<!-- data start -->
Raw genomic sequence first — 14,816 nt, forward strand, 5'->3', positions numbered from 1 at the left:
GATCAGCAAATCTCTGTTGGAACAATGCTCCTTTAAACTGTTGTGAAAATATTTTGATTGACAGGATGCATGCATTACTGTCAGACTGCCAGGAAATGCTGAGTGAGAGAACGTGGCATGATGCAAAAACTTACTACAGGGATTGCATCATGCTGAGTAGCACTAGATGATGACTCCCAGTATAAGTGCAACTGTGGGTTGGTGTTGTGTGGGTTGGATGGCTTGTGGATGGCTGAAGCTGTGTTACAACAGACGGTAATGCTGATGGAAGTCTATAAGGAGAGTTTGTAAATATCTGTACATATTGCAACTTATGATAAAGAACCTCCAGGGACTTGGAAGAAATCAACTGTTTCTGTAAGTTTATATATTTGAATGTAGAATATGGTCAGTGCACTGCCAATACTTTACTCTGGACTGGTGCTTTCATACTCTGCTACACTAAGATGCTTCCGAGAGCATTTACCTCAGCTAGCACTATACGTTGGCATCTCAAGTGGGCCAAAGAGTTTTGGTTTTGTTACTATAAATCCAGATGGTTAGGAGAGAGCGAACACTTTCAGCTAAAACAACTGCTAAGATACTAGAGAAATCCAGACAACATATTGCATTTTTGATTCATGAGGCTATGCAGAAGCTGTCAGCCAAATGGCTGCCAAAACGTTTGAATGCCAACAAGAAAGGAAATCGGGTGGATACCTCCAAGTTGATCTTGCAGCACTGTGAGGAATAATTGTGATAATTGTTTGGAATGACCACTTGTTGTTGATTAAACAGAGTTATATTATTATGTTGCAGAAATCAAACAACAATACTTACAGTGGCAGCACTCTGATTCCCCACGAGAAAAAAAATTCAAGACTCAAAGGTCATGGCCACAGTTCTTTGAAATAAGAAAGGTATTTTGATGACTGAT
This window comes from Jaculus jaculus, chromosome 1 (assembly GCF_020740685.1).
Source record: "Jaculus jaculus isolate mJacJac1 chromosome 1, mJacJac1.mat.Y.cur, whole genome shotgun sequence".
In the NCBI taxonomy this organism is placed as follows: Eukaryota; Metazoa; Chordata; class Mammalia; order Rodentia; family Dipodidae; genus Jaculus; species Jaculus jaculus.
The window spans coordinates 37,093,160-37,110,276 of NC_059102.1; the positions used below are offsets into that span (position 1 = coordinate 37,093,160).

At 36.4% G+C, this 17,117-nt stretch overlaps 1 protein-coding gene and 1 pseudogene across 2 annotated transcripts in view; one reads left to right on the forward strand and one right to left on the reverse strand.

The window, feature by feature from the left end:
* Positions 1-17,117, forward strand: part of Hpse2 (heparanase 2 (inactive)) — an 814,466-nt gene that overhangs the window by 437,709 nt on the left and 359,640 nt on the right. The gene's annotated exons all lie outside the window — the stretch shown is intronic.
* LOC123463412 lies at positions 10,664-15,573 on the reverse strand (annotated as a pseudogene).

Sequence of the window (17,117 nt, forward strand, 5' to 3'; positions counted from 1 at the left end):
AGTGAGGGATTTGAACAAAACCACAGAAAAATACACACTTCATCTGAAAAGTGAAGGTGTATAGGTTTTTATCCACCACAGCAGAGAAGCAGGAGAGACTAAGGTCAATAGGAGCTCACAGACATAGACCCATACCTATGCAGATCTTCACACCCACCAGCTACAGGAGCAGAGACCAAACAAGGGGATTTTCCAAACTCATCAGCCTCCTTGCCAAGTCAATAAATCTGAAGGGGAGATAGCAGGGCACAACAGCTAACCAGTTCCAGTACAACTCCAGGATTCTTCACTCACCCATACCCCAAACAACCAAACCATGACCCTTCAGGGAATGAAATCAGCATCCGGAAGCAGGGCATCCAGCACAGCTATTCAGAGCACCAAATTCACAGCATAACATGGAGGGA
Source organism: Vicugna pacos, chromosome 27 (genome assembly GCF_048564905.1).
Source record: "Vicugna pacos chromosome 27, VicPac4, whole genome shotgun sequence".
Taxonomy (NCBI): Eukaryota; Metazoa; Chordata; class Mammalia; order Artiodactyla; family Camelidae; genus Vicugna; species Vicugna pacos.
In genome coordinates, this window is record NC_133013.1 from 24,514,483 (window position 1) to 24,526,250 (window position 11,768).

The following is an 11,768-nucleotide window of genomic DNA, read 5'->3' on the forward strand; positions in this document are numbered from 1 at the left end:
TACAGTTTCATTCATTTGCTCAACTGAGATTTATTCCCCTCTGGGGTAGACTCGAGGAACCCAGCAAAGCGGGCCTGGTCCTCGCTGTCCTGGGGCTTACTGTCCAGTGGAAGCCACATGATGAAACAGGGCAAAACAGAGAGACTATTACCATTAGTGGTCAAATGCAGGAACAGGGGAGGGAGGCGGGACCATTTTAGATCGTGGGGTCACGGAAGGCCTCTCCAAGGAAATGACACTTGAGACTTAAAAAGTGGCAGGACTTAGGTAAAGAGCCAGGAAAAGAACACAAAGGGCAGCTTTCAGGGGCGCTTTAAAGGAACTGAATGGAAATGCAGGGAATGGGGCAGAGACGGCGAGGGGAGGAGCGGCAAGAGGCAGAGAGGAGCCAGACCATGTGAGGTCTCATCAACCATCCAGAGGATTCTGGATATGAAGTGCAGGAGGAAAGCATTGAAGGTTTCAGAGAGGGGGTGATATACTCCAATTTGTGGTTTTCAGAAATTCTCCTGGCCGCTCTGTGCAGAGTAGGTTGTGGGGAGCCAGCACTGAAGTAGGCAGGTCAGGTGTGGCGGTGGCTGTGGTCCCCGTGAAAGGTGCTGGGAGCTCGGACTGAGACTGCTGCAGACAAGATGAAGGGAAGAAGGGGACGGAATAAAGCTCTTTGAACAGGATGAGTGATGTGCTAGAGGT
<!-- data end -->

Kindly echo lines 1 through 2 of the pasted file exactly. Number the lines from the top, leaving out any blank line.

Raw genomic sequence first — 14,816 nt, forward strand, 5'->3', positions numbered from 1 at the left:
GATCAGCAAATCTCTGTTGGAACAATGCTCCTTTAAACTGTTGTGAAAATATTTTGATTGACAGGATGCATGCATTACTGTCAGACTGCCAGGAAATGCTGAGTGAGAGAACGTGGCATGATGCAAAAACTTACTACAGGGATTGCATCATGCTGAGTAGCACTAGATGATGACTCCCAGTATAAGTGCAACTGTGGGTTGGTGTTGTGTGGGTTGGATGGCTTGTGGATGGCTGAAGCTGTGTTACAACAGACGGTAATGCTGATGGAAGTCTATAAGGAGAGTTTGTAAATATCTGTACATATTGCAACTTATGATAAAGAACCTCCAGGGACTTGGAAGAAATCAACTGTTTCTGTAAGTTTATATATTTGAATGTAGAATATGGTCAGTGCACTGCCAATACTTTACTCTGGACTGGTGCTTTCATACTCTGCTACACTAAGATGCTTCCGAGAGCATTTACCTCAGCTAGCACTATACGTTGGCATCTCAAGTGGGCCAAAGAGTTTTGGTTTTGTTACTATAAATCCAGATGGTTAGGAGAGAGCGAACACTTTCAGCTAAAACAACTGCTAAGATACTAGAGAAATCCAGACAACATATTGCATTTTTGATTCATGAGGCTATGCAGAAGCTGTCAGCCAAATGGCTGCCAAAACGTTTGAATGCCAACAAGAAAGGAAATCGGGTGGATACCTCCAAGTTGATCTTGCAGCACTGTGAGGAATAATTGTGATAATTGTTTGGAATGACCACTTGTTGTTGATTAAACAGAGTTATATTATTATGTTGCAGAAATCAAACAACAATACTTACAGTGGCAGCACTCTGATTCCCCACGAGAAAAAAAATTCAAGACTCAAAGGTCATGGCCACAGTTCTTTGAAATAAGAAAGGTATTTTGATGACTGAT